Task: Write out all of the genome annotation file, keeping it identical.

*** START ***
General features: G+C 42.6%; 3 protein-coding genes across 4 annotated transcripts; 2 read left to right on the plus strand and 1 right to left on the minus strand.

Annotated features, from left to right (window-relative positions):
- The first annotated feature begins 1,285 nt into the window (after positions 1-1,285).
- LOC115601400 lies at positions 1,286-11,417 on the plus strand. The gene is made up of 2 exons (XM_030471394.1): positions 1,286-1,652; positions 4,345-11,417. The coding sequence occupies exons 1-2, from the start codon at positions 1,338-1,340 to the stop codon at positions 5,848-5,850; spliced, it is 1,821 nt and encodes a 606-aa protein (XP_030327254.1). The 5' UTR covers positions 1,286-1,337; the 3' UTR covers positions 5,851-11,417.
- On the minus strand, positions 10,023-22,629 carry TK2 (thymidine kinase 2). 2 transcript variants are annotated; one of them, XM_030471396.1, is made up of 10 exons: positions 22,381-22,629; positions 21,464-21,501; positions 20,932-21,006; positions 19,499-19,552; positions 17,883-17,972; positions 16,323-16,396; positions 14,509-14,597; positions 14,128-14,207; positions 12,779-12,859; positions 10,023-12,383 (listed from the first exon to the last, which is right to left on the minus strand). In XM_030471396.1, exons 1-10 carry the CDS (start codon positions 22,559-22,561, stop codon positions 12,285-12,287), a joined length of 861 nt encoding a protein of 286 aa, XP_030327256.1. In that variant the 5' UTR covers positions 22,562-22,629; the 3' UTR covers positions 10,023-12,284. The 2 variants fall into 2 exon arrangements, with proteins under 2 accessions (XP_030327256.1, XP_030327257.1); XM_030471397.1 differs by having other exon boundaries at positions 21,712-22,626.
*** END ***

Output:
General features: G+C 42.6%; 3 protein-coding genes across 4 annotated transcripts; 2 read left to right on the plus strand and 1 right to left on the minus strand.

Annotated features, from left to right (window-relative positions):
- The first annotated feature begins 1,285 nt into the window (after positions 1-1,285).
- LOC115601400 lies at positions 1,286-11,417 on the plus strand. The gene is made up of 2 exons (XM_030471394.1): positions 1,286-1,652; positions 4,345-11,417. The coding sequence occupies exons 1-2, from the start codon at positions 1,338-1,340 to the stop codon at positions 5,848-5,850; spliced, it is 1,821 nt and encodes a 606-aa protein (XP_030327254.1). The 5' UTR covers positions 1,286-1,337; the 3' UTR covers positions 5,851-11,417.
- On the minus strand, positions 10,023-22,629 carry TK2 (thymidine kinase 2). 2 transcript variants are annotated; one of them, XM_030471396.1, is made up of 10 exons: positions 22,381-22,629; positions 21,464-21,501; positions 20,932-21,006; positions 19,499-19,552; positions 17,883-17,972; positions 16,323-16,396; positions 14,509-14,597; positions 14,128-14,207; positions 12,779-12,859; positions 10,023-12,383 (listed from the first exon to the last, which is right to left on the minus strand). In XM_030471396.1, exons 1-10 carry the CDS (start codon positions 22,559-22,561, stop codon positions 12,285-12,287), a joined length of 861 nt encoding a protein of 286 aa, XP_030327256.1. In that variant the 5' UTR covers positions 22,562-22,629; the 3' UTR covers positions 10,023-12,284. The 2 variants fall into 2 exon arrangements, with proteins under 2 accessions (XP_030327256.1, XP_030327257.1); XM_030471397.1 differs by having other exon boundaries at positions 21,712-22,626.